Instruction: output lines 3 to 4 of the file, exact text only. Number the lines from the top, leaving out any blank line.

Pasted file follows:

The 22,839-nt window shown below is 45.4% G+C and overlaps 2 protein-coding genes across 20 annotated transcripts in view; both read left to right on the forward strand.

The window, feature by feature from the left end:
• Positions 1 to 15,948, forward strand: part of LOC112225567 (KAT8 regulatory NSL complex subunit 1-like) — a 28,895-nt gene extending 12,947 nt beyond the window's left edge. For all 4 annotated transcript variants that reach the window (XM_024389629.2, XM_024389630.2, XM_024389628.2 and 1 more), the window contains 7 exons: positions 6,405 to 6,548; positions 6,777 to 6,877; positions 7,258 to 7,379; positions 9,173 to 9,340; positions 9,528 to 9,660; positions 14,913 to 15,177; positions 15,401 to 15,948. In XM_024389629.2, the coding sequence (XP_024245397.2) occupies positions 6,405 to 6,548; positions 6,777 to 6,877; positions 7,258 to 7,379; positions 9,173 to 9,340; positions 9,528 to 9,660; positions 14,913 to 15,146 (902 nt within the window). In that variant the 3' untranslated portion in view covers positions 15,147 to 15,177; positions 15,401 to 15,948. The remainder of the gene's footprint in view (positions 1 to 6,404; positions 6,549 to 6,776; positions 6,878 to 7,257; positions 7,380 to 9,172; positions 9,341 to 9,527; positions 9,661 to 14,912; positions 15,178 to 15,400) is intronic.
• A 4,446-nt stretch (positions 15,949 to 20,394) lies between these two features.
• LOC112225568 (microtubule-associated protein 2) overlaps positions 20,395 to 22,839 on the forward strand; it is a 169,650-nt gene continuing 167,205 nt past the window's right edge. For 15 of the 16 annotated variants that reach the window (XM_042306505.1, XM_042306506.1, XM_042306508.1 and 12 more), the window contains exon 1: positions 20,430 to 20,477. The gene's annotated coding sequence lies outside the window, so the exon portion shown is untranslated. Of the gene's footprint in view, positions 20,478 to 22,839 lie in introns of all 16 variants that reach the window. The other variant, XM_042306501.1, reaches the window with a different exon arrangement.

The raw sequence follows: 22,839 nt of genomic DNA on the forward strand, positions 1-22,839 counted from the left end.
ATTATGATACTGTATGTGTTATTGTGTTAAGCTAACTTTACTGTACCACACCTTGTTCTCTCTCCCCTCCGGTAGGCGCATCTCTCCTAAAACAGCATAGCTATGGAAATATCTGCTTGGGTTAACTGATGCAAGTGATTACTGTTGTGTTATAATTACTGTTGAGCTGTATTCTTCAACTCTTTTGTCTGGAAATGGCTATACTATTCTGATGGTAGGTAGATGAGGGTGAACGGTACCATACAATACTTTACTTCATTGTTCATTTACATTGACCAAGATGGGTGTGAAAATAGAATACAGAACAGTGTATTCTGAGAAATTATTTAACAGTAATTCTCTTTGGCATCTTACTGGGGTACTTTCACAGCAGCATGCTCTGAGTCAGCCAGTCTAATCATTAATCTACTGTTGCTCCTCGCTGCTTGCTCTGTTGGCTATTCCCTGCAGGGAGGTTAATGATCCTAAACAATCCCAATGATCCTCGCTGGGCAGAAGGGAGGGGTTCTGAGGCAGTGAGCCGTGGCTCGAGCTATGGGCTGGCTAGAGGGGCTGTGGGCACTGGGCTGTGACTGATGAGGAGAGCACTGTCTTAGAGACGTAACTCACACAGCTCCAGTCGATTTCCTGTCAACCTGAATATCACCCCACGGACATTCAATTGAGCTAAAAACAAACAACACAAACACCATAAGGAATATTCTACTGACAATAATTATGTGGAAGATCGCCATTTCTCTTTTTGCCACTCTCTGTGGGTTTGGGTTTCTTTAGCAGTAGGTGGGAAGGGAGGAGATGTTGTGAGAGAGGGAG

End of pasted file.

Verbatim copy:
• Positions 1 to 15,948, forward strand: part of LOC112225567 (KAT8 regulatory NSL complex subunit 1-like) — a 28,895-nt gene extending 12,947 nt beyond the window's left edge. For all 4 annotated transcript variants that reach the window (XM_024389629.2, XM_024389630.2, XM_024389628.2 and 1 more), the window contains 7 exons: positions 6,405 to 6,548; positions 6,777 to 6,877; positions 7,258 to 7,379; positions 9,173 to 9,340; positions 9,528 to 9,660; positions 14,913 to 15,177; positions 15,401 to 15,948. In XM_024389629.2, the coding sequence (XP_024245397.2) occupies positions 6,405 to 6,548; positions 6,777 to 6,877; positions 7,258 to 7,379; positions 9,173 to 9,340; positions 9,528 to 9,660; positions 14,913 to 15,146 (902 nt within the window). In that variant the 3' untranslated portion in view covers positions 15,147 to 15,177; positions 15,401 to 15,948. The remainder of the gene's footprint in view (positions 1 to 6,404; positions 6,549 to 6,776; positions 6,878 to 7,257; positions 7,380 to 9,172; positions 9,341 to 9,527; positions 9,661 to 14,912; positions 15,178 to 15,400) is intronic.
• A 4,446-nt stretch (positions 15,949 to 20,394) lies between these two features.